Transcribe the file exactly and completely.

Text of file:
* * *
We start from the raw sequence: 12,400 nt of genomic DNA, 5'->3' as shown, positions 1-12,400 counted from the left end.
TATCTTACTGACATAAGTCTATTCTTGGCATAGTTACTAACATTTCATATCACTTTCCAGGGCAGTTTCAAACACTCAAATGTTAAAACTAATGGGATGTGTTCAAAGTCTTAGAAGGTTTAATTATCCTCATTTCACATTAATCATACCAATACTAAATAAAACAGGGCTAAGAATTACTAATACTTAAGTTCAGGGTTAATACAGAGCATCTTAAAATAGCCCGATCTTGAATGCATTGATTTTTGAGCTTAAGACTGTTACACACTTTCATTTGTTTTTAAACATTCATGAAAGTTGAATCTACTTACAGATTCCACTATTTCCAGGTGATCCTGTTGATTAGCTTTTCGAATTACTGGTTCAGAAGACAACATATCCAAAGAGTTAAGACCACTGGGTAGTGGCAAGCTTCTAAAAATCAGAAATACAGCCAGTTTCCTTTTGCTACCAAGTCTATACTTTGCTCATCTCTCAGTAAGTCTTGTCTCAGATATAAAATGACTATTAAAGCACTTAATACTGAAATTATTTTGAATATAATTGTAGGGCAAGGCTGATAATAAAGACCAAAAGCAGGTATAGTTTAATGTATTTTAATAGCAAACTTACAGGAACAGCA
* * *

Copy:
We start from the raw sequence: 12,400 nt of genomic DNA, 5'->3' as shown, positions 1-12,400 counted from the left end.
TATCTTACTGACATAAGTCTATTCTTGGCATAGTTACTAACATTTCATATCACTTTCCAGGGCAGTTTCAAACACTCAAATGTTAAAACTAATGGGATGTGTTCAAAGTCTTAGAAGGTTTAATTATCCTCATTTCACATTAATCATACCAATACTAAATAAAACAGGGCTAAGAATTACTAATACTTAAGTTCAGGGTTAATACAGAGCATCTTAAAATAGCCCGATCTTGAATGCATTGATTTTTGAGCTTAAGACTGTTACACACTTTCATTTGTTTTTAAACATTCATGAAAGTTGAATCTACTTACAGATTCCACTATTTCCAGGTGATCCTGTTGATTAGCTTTTCGAATTACTGGTTCAGAAGACAACATATCCAAAGAGTTAAGACCACTGGGTAGTGGCAAGCTTCTAAAAATCAGAAATACAGCCAGTTTCCTTTTGCTACCAAGTCTATACTTTGCTCATCTCTCAGTAAGTCTTGTCTCAGATATAAAATGACTATTAAAGCACTTAATACTGAAATTATTTTGAATATAATTGTAGGGCAAGGCTGATAATAAAGACCAAAAGCAGGTATAGTTTAATGTATTTTAATAGCAAACTTACAGGAACAGCA